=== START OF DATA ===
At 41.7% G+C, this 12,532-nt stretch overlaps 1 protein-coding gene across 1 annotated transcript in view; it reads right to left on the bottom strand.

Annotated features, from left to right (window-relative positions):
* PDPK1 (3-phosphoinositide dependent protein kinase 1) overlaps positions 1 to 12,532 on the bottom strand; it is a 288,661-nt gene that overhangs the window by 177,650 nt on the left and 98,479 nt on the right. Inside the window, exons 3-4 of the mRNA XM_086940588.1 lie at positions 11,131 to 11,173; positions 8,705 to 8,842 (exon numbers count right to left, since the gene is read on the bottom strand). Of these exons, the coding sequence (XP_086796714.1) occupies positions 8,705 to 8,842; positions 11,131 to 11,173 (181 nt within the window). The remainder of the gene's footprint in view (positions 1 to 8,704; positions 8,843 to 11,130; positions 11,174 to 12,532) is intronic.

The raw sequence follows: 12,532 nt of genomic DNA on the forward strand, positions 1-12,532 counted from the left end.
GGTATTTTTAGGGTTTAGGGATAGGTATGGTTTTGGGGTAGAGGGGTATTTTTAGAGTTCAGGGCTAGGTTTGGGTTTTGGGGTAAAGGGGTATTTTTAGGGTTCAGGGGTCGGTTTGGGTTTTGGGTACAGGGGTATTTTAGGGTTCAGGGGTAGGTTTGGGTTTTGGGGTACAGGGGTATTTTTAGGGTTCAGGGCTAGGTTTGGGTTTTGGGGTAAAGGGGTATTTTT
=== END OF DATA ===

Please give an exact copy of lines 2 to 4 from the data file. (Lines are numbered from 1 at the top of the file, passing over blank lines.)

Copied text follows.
Annotated features, from left to right (window-relative positions):
* PDPK1 (3-phosphoinositide dependent protein kinase 1) overlaps positions 1 to 12,532 on the bottom strand; it is a 288,661-nt gene that overhangs the window by 177,650 nt on the left and 98,479 nt on the right. Inside the window, exons 3-4 of the mRNA XM_086940588.1 lie at positions 11,131 to 11,173; positions 8,705 to 8,842 (exon numbers count right to left, since the gene is read on the bottom strand). Of these exons, the coding sequence (XP_086796714.1) occupies positions 8,705 to 8,842; positions 11,131 to 11,173 (181 nt within the window). The remainder of the gene's footprint in view (positions 1 to 8,704; positions 8,843 to 11,130; positions 11,174 to 12,532) is intronic.

The raw sequence follows: 12,532 nt of genomic DNA on the forward strand, positions 1-12,532 counted from the left end.